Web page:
Wed 17 Jul 2013
How Does the NeoGraft Hair Transplant Machine Compare to Other Follicular Unit Extraction FUE Extraction Devices?Category: Complications , FUE (Follicular Unit Extraction) , Hair Loss Blog , Hair Transplant Surgery , Post Operative Concerns
I have seen patients with good and bad follicular unit extraction (FUE) results from a variety of techniques. And again remember, FUE is hard and unpredictable, at least compared to the fairly predictable, but not guaranteed results of strip.
I personally have had “home runs” with FUE and a couple of “no hitters” so do not take me slandering other techniques of FUE while I sit here with all perfect results. That is not the case. Rather, I am concerned about the lack of informed consent that the patients that I’ve seen from aggressively marketed automated FUE devices like the NeoGraft Hair Transplant Machine centers, or as a spin-off from a non-hair practice.
Consumers (patients, car buyers, house buyers, people getting engaged) all need to fully educate themselves and then make the best decision that they can. Online hair loss communities like the Hair Restoration Network are an excellent resource and so are in person consultations with a skilled hair transplant surgeon (or more than one). Unfortunately I’m seeing an increasing number of patients who have seen or heard an ad, and signed up immediately.
I feel patients need to know the pros and cons of FUE vs. Strip, the range of possible outcomes, see a few pics of cases that that particular doctor has done, actually see a case in progress if at all possible, and then figure out what is best for him. I strive to do that at our place and I know several other recommended doctors personally who conduct business along this same philosophy as well.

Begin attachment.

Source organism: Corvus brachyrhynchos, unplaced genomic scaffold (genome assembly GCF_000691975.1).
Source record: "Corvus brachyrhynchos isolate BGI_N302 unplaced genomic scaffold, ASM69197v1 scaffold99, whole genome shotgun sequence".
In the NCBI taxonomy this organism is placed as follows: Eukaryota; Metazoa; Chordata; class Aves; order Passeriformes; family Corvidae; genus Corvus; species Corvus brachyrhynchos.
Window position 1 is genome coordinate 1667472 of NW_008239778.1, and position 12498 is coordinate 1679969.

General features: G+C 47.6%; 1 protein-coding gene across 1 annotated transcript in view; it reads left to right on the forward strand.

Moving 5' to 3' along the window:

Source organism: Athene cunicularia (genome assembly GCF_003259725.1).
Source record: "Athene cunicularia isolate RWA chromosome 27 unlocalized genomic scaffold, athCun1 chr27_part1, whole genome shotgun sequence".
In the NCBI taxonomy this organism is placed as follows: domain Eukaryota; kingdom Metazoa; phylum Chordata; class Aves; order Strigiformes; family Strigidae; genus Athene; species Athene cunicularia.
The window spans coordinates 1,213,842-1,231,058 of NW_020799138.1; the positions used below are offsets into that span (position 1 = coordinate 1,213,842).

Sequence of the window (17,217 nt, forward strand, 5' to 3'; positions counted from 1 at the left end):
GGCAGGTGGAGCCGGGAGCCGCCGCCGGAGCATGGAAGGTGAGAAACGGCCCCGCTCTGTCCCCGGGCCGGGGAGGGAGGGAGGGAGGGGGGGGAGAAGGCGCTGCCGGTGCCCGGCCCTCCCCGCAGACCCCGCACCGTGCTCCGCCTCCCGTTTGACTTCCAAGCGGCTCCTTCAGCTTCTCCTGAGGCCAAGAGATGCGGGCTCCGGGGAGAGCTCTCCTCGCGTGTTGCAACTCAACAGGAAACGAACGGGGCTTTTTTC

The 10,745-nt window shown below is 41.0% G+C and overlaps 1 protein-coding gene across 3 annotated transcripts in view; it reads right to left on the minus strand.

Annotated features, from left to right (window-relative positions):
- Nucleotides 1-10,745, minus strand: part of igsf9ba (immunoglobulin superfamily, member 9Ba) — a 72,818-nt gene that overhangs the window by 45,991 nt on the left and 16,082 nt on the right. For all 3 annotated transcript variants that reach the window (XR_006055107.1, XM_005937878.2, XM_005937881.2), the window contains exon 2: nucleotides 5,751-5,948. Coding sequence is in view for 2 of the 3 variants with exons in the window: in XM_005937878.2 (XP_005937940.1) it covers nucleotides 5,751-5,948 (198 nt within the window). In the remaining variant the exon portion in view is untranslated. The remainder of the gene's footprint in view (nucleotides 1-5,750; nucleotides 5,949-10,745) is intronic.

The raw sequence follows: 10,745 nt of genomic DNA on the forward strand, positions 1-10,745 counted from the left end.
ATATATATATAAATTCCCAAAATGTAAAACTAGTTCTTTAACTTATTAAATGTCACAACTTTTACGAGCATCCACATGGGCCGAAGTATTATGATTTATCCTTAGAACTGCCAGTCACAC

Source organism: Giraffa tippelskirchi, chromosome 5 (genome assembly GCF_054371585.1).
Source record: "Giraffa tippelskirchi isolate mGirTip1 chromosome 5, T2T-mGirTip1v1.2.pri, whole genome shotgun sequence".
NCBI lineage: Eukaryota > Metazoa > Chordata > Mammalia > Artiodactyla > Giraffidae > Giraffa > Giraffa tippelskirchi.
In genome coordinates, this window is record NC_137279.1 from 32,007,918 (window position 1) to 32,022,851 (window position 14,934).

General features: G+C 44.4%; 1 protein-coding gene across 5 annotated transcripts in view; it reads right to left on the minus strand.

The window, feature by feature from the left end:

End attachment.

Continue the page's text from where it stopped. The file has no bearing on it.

And, particularly for younger guys on whom I have no problem operating (as long as they are fully informed); I encourage them to bring their parents to the consultation and surgery as well. I know from personal experience that my own decision making skill improved throughout my 20s and I benefited from advice along the way.
So bottom line, FUE results can vary even in the best of hands (so can strip but a lot less so). I’m not sure automated FUE in good hands is any better or worse than any other technique. Patients should fully educate themselves prior to making decisions. A flashy ad should serve as an attention getter and call for more education on the topic by any consumer.
Dr. William Lindsey – McLean VA
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